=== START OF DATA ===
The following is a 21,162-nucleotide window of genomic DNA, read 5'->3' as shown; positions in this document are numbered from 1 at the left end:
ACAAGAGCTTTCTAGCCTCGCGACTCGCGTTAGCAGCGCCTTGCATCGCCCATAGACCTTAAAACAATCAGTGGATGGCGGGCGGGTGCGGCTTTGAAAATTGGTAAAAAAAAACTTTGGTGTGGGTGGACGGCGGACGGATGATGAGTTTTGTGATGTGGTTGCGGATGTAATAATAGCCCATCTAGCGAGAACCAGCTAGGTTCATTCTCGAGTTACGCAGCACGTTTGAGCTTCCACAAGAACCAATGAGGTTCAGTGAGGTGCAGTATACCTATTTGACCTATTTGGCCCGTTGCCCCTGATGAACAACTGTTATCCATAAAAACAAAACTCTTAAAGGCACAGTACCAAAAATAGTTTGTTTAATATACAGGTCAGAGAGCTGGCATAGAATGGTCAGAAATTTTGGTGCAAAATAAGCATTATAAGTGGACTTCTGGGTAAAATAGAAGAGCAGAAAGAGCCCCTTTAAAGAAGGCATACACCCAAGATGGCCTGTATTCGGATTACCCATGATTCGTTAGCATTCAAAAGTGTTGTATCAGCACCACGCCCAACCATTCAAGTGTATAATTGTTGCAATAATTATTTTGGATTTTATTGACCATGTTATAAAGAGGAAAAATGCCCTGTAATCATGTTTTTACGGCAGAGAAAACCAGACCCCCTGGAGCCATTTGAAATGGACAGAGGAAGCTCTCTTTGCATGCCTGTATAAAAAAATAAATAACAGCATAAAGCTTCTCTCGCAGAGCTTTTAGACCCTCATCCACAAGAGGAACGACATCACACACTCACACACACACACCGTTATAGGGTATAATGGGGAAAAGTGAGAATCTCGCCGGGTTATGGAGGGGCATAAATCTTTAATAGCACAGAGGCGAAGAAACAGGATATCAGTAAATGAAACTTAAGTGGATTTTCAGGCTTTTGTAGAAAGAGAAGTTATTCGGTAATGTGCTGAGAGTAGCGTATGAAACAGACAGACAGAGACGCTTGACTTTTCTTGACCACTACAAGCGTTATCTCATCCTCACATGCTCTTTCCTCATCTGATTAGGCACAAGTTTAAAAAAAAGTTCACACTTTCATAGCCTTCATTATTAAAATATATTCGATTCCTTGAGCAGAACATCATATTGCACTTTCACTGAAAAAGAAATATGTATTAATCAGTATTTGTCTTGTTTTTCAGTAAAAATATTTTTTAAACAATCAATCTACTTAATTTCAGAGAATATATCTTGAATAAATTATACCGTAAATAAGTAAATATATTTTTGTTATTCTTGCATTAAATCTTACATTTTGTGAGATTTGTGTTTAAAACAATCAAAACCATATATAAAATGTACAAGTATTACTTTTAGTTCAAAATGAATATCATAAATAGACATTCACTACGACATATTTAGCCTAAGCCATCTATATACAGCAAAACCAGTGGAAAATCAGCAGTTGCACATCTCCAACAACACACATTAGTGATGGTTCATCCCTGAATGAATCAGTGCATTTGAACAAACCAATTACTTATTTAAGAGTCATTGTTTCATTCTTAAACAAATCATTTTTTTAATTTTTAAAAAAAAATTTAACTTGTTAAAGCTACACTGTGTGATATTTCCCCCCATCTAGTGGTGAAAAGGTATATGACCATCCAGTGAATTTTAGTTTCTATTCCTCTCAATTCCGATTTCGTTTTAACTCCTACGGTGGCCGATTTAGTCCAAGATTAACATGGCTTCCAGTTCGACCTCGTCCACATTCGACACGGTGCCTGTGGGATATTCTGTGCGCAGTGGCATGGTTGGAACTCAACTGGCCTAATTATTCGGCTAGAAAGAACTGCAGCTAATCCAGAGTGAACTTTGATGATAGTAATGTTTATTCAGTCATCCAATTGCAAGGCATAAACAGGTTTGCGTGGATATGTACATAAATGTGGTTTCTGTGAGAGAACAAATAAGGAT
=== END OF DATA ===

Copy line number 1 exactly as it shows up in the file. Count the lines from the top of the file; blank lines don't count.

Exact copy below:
The following is a 21,162-nucleotide window of genomic DNA, read 5'->3' as shown; positions in this document are numbered from 1 at the left end: